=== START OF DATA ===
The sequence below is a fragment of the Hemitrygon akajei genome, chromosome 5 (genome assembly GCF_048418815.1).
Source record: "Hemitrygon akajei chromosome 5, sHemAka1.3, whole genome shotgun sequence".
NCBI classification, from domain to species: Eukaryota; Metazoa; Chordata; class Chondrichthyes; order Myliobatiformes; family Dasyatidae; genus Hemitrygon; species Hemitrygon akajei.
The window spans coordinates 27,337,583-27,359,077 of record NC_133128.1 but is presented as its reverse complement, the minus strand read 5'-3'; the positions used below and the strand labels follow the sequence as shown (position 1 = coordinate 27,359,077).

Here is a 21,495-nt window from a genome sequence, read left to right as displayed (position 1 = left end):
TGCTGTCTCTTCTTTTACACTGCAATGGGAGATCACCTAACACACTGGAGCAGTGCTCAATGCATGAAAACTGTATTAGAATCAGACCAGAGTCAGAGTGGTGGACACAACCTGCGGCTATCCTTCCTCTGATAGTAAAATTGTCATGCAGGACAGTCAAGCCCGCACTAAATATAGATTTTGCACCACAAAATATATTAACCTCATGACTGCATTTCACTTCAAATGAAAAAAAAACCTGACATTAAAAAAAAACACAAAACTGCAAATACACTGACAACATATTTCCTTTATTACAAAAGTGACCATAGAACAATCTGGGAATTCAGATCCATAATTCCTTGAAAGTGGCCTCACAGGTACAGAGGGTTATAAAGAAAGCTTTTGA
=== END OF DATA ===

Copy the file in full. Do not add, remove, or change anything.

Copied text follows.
The sequence below is a fragment of the Hemitrygon akajei genome, chromosome 5 (genome assembly GCF_048418815.1).
Source record: "Hemitrygon akajei chromosome 5, sHemAka1.3, whole genome shotgun sequence".
NCBI classification, from domain to species: Eukaryota; Metazoa; Chordata; class Chondrichthyes; order Myliobatiformes; family Dasyatidae; genus Hemitrygon; species Hemitrygon akajei.
The window spans coordinates 27,337,583-27,359,077 of record NC_133128.1 but is presented as its reverse complement, the minus strand read 5'-3'; the positions used below and the strand labels follow the sequence as shown (position 1 = coordinate 27,359,077).

Here is a 21,495-nt window from a genome sequence, read left to right as displayed (position 1 = left end):
TGCTGTCTCTTCTTTTACACTGCAATGGGAGATCACCTAACACACTGGAGCAGTGCTCAATGCATGAAAACTGTATTAGAATCAGACCAGAGTCAGAGTGGTGGACACAACCTGCGGCTATCCTTCCTCTGATAGTAAAATTGTCATGCAGGACAGTCAAGCCCGCACTAAATATAGATTTTGCACCACAAAATATATTAACCTCATGACTGCATTTCACTTCAAATGAAAAAAAAACCTGACATTAAAAAAAAACACAAAACTGCAAATACACTGACAACATATTTCCTTTATTACAAAAGTGACCATAGAACAATCTGGGAATTCAGATCCATAATTCCTTGAAAGTGGCCTCACAGGTACAGAGGGTTATAAAGAAAGCTTTTGA